Vagelos Fellowship established to support undergraduate research in biology at WUSTL

The new Vagelos Fellowship is a program open solely to WUSTL undergraduates who are interested in pursuing research specific to biology and biomedical sciences.

The Vagelos Fellowship is a brand-new program, born of a gift intended to support both the Division of Biology and Biomedical Sciences (DBBS) graduate programs and undergraduate research at Washington University in St. Louis. The undergrad portion consists of a paid summer research experience with faculty from the Medical School, preceded by a 2-credit course offered in spring semester, which will expose students to experts in the field and help prepare them for their own research experience.

Course seminars will bring in different types of biology and biomedical researchers. Those seminars will be followed by a reception where the students can informally talk to guest speakers and other guests attending the seminars. Our first guest speaker is Roy Vagelos, who gifted the funds for this program. Dean Perlmutter will conduct an interview-style seminar with him. He'll be asking Roy questions about his research and how he got started as part of the kickoff to the whole program.

Alongside exposure to experts, the course provides students with tools so they are prepared to hit the ground running when they get started on their summer research. The Vagelos program is only open to WUSTL undergrads that are interested in pursuing research specific to biology and biomedical sciences.

FAQ answered by Cindy Vigueira, DBBS Director of Curriculum and Graduate Programs

Do I have to be a Biology major?

No. The research must be in biology, but the student doesn't need to be a biology major. As long as they're prepared and interested in biology and biomedical sciences research, they can apply.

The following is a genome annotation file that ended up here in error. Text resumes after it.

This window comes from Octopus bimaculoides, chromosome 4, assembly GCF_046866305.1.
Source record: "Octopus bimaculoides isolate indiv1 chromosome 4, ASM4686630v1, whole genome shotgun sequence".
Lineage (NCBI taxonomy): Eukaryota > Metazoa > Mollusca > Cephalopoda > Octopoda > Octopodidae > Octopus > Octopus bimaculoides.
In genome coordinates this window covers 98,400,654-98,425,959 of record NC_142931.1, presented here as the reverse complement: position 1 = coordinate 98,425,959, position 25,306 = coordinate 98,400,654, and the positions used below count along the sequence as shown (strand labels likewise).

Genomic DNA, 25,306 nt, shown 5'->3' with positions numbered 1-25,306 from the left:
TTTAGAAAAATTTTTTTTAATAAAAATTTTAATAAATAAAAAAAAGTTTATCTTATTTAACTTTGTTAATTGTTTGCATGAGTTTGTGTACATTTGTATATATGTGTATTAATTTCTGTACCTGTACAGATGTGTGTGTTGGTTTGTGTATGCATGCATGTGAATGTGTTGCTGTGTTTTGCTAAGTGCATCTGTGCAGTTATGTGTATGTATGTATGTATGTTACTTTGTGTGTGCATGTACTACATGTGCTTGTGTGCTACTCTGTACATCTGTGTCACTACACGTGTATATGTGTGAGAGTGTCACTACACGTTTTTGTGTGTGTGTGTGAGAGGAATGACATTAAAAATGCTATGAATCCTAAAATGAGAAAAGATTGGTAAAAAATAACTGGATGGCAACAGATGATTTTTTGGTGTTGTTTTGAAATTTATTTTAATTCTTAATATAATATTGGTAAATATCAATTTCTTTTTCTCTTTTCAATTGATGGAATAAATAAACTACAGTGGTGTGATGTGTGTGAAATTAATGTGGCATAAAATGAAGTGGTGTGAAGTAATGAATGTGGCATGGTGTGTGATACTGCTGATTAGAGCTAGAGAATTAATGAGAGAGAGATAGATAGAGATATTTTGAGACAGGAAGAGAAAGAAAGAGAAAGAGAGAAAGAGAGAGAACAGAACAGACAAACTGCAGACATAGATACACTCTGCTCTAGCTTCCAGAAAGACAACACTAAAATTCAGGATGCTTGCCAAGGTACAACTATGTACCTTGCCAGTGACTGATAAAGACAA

Does it matter what level I am?

No. Students can be at any level of completion of their undergraduate degree when they apply for the program. However, sophomore and junior levels are recommended, so that students can be part of a cohort that has an extended experience over more than one semester/summer.

Do I need to have a lab and mentor set up in advance of applying?

No. Students can have a lab already in mind when they put in their application, but that's not a necessary component.

What’s involved in the application?

Students won't be writing a project plan or research proposal as part of the application. Faculty reviewers are looking at their general interest in pursuing biology research. Students will write some essay prompts describing what they are interested in and why, if they have prior experience, and how they see that fitting into their future careers. We're targeting students that we think would benefit from having a research experience and will potentially want to continue in Biology and Biomedical Sciences graduate programs after they finish their undergrad degree.

What is the difference between BioSURF and this program? Can I apply for both Vagelos and Biosurf?

Yes. The major difference is that you are writing more of a personal essay for Vagelos, vs. a research proposal with a known lab and PI for BioSURF. Applications for Vagelos are open from October 15 through November 14 this year, so if students don't get accepted, they still have time to apply for BioSURF or other research programs.

How much is the stipend?

The stipend is $5,000 for the summer for Vagelos, vs. $4000 for BioSURF. Students are expected to work 10 weeks at 40 hours per week for either program.

How many spots do you have available for the students?

20 new spots each year. We are trying to cohort these students with each other so they continue networking after they complete their research. They'll take the spring course together before they start their summer research. There will be programming through the summer alongside their research experience. After they complete their summer research, they'll have additional professional development opportunities. We'll also be asking students who participated in previous years to serve as peer mentors to the next cohort of students, which will be a paid position. What I've found is that you sometimes get a different perspective from students who have recently participated in a program, and that can be beneficial for incoming students.

Students who are interested in this program can visit the website to learn more:

For additional questions, contact